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Acta Psychol (Amst). 2018 Apr;185:87-95. doi: 10.1016/j.actpsy.2018.01.009. Epub 2018 Feb 9.

Short-term effects on temporal judgement: Sequential drivers of interval bisection and reproduction.

Author information

1
Hearing Hub, level 3, Macquarie University, 2109, Australia. Electronic address: jordan.wehrman@mq.edu.au.
2
Manchester, UK.
3
Hearing Hub, level 3, Macquarie University, 2109, Australia.

Abstract

Our prior experiences provide the background with which we judge subsequent events. In the time perception literature one common finding is that providing participants with a higher percentage of a particular interval can skew judgment; intervals will appear longer if the distribution of intervals contains more short experiences. However, changing the distribution of intervals that participants witness also changes the short-term, interval-to-interval, sequence that participants experience. In the experiment presented here, we kept the overall distribution of intervals constant while manipulating the immediately-prior experience of participants. In temporal bisection, this created a noted assimilation effect; participants judged intervals as shorter given an immediately preceding short interval. In interval reproduction, there was no effect of the immediately prior interval length unless the prior interval had a linked motor command. We thus proposed that the immediately prior interval provided a context by which a subsequent interval is judged. However, in the case of reproduction, where a subsequent interval is reproduced, rather than seen, the effects of contextualization are attenuated.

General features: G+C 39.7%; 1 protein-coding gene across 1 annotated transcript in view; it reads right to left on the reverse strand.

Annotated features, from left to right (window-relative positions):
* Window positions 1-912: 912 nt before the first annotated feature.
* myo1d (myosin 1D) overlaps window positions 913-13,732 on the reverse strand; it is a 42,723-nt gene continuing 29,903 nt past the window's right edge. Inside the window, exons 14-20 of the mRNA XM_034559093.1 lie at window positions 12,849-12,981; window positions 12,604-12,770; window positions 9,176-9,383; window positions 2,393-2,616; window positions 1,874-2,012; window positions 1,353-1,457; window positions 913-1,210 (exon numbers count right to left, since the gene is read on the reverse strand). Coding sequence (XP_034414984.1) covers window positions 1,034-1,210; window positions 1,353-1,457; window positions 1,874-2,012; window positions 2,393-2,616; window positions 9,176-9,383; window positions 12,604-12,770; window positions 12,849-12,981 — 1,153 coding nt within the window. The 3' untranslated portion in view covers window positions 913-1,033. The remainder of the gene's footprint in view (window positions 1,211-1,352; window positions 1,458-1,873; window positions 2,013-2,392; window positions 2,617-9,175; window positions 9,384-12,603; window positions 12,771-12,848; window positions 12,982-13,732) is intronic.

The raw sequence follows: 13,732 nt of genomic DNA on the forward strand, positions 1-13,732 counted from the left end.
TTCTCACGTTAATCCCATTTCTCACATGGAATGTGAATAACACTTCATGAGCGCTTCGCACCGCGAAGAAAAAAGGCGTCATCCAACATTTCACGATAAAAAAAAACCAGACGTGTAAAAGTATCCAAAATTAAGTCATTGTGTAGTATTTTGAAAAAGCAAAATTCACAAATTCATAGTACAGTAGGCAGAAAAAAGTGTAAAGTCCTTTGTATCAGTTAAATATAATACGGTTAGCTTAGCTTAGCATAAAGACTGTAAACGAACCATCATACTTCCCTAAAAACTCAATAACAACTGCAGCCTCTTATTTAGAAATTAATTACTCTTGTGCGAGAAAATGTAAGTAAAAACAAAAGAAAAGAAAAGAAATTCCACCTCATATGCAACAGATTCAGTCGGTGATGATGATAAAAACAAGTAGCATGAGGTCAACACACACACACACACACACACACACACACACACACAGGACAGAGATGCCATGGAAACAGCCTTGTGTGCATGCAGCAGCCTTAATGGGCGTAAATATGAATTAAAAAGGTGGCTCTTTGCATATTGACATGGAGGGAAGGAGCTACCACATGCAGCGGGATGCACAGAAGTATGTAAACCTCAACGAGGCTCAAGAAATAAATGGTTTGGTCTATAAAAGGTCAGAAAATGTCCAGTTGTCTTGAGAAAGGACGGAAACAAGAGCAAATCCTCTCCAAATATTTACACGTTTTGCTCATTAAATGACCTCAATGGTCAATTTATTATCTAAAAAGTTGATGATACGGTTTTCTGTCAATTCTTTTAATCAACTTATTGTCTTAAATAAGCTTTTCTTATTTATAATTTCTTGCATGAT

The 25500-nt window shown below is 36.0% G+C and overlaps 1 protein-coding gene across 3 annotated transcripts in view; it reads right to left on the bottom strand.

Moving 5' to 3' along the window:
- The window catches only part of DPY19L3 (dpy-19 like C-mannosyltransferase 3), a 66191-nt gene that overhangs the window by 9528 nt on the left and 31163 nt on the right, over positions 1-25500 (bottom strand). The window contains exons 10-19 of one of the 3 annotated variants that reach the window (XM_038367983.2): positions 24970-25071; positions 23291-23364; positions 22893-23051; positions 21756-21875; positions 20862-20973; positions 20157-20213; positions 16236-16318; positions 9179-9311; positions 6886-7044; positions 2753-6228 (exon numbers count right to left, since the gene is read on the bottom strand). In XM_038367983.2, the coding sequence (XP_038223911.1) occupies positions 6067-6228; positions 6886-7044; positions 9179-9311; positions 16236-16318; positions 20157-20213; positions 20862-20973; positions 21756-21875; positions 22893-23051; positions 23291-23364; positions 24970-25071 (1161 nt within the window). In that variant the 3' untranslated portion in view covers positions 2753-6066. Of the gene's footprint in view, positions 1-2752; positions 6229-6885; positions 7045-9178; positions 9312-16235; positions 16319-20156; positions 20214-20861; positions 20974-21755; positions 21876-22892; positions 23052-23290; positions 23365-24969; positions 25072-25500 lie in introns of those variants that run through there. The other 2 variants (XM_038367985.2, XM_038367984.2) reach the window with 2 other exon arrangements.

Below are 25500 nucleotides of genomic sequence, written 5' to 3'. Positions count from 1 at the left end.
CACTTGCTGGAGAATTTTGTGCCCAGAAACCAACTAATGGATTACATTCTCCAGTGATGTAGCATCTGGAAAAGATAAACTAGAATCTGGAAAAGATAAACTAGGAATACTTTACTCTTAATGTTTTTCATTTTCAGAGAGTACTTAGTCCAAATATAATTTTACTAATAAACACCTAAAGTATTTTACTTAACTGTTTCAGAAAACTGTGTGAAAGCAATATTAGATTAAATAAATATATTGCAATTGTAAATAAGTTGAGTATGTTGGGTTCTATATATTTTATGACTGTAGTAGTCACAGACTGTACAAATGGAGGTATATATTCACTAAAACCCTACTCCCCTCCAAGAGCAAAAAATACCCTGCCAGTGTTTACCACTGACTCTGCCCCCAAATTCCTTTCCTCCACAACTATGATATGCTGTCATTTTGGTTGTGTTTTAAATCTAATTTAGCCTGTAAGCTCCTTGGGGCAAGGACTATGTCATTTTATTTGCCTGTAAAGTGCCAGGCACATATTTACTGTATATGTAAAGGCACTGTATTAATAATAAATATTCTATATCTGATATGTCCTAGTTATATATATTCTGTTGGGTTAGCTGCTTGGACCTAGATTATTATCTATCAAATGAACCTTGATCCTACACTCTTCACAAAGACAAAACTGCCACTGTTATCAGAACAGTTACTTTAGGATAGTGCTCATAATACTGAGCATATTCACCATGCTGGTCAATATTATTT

KEYWORDS:

Assimilation; Interval bisection; Interval reproduction; Sequential experience; Temporal perception

PMID:
29432991
DOI:
10.1016/j.actpsy.2018.01.009
[Indexed for MEDLINE]

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